Language of Materials
Conditions Governing Access
Due to the fragility of audiovisual materials and the difficulty with play back, researchers must work with digital copies rather than with the original recordings. Digital use copies for items that have been digitized can only be accessed onsite in the de Gaspé Beaubien Reading Room on a designated Special Collections computer. Researchers are not permitted to copy or download any digital files. To learn more about access to digitized content, options for digitizing additional materials, or obtaining use copies please contact email@example.com prior to visiting the library.
Please note that digital use copies have not been created for every item listed in this finding aid.
Extent317.25 linear feet (5 boxes, 252 cartons)
The topics of the films include labor and human relations, offering unique insight into industrial relations at this time. The films also offer a view into specific manufacturing processes such as a knitting mill operation. HBS produced 350 of the films for use in HBS classrooms and other management schools around the country. The film collection, and the related archival records, documents the fascinating collaboration that occurred between the Department of Fine Arts, the Fogg Art Museum and HBS in developing a film archive -- "the youngest of the arts".
The collection contains 16mm films and other audiovisual formats used for primarily for classroom discussion at Harvard University Graduate School of Business Administration (HBS). The films, which represent a majority of the audiovisual materials in the collection, feature HBS produced case studies which cover a variety of business themes such as business policy, management, human aspects of administration, and other business problems. It also includes films featuring HBS events and ceremonies, interviews with prominent HBS faculty, discussions of school programs, and supplementary films purchased for classroom use. Additional subjects represented in the collection include time and motion studies, marketing and advertising, labor relations, and production. Also included is a small extent of paper materials which accompanied the audiovisual item. Materials include memoranda, stories, reviews with time codes, instruction manuals, notes, invoices, and reports. The collection spans from the 1940's to the 1980's and is organized into five series: I. Audiovisual material produced by the Graduate School of Business Administration and Harvard University, II. Classroom films, III. SFilms about Harvard Business School and HBS faculty, IV. Untitled films, and V. Audio recordings.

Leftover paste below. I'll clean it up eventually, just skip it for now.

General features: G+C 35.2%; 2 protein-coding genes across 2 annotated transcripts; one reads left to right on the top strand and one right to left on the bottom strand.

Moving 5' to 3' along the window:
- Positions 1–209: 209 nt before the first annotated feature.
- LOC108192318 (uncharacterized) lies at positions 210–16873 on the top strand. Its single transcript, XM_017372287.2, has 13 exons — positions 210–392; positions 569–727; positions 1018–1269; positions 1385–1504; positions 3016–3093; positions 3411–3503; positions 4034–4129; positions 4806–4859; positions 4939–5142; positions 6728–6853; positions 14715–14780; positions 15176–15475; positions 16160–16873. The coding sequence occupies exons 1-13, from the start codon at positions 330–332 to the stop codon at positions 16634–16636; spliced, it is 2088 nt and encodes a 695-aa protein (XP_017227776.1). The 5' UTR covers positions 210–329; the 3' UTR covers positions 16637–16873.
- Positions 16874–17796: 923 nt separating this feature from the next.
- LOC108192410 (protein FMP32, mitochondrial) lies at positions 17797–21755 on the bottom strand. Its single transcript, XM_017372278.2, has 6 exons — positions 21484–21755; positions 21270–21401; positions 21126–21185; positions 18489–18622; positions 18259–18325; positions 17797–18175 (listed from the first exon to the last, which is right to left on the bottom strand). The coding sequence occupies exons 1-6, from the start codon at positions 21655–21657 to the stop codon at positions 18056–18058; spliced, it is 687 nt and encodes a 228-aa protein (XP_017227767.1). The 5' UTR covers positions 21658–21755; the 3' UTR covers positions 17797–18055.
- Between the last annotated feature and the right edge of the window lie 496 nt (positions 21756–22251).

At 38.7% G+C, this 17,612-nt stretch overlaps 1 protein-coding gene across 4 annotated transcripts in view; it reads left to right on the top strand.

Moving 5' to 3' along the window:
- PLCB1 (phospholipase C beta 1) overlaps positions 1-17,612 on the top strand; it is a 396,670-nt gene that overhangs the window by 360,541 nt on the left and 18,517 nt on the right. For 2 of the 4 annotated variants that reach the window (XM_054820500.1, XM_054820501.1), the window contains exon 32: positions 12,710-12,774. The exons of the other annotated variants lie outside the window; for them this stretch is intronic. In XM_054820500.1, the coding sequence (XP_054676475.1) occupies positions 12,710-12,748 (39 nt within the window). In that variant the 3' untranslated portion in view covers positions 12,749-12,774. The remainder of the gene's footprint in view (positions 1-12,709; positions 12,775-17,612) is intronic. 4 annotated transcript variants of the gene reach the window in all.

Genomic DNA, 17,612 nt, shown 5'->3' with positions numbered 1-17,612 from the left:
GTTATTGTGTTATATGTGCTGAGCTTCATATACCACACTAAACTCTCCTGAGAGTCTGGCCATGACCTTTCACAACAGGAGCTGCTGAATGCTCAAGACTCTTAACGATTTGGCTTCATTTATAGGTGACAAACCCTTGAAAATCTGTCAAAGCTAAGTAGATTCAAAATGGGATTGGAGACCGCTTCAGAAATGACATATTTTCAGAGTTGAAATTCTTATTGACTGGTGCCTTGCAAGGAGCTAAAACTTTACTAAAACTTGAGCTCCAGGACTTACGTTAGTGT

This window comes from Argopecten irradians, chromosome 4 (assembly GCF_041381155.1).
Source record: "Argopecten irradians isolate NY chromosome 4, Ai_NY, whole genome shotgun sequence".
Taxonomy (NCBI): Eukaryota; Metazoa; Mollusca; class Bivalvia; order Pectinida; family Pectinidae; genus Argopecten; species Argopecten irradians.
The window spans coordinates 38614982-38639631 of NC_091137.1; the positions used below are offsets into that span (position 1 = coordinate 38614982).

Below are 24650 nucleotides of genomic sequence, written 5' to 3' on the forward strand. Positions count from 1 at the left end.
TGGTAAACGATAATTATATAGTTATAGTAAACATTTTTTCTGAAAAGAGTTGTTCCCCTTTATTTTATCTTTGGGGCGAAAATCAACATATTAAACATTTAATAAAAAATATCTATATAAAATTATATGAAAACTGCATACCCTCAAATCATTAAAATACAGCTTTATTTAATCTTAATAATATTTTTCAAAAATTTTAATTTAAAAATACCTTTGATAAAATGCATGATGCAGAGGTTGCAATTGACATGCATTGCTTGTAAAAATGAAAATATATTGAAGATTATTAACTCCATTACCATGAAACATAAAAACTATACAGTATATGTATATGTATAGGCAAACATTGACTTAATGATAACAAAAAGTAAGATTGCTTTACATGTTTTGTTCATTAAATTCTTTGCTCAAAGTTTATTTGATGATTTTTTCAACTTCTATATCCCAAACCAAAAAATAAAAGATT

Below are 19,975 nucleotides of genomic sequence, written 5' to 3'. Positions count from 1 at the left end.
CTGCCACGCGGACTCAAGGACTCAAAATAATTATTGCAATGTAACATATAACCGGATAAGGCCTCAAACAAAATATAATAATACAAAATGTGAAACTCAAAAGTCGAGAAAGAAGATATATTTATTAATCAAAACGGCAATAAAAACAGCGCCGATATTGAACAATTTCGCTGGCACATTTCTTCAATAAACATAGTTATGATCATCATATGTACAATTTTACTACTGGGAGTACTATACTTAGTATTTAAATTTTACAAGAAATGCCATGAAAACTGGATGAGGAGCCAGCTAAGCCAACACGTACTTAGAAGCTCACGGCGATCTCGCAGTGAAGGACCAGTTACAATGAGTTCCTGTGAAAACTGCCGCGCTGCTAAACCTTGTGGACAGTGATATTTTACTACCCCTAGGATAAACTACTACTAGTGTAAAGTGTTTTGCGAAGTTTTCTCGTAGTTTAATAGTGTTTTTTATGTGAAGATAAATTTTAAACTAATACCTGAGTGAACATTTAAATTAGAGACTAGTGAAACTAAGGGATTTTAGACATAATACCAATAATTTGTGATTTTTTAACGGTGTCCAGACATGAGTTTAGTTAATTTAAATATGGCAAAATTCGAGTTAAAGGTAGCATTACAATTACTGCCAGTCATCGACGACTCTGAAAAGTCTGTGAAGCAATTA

By: Mary Samouelian, Stephanie Hall, Milo Carpenter
- Industrial Film Collection 1939-1981: A Finding Aid Arch Arch
- Baker Library
- EAD ID
Part of the Baker Library Special Collections, Harvard Business School, Harvard University Repository
Baker Library Special Collections holds unique resources that focus on the evolution of business and industry, as well as the records of the Harvard Business School, documenting the institution's development over the last century. These rich and varied collections support research in a diverse range of fields such as business, economic, social and cultural history as well as the history of science and technology.
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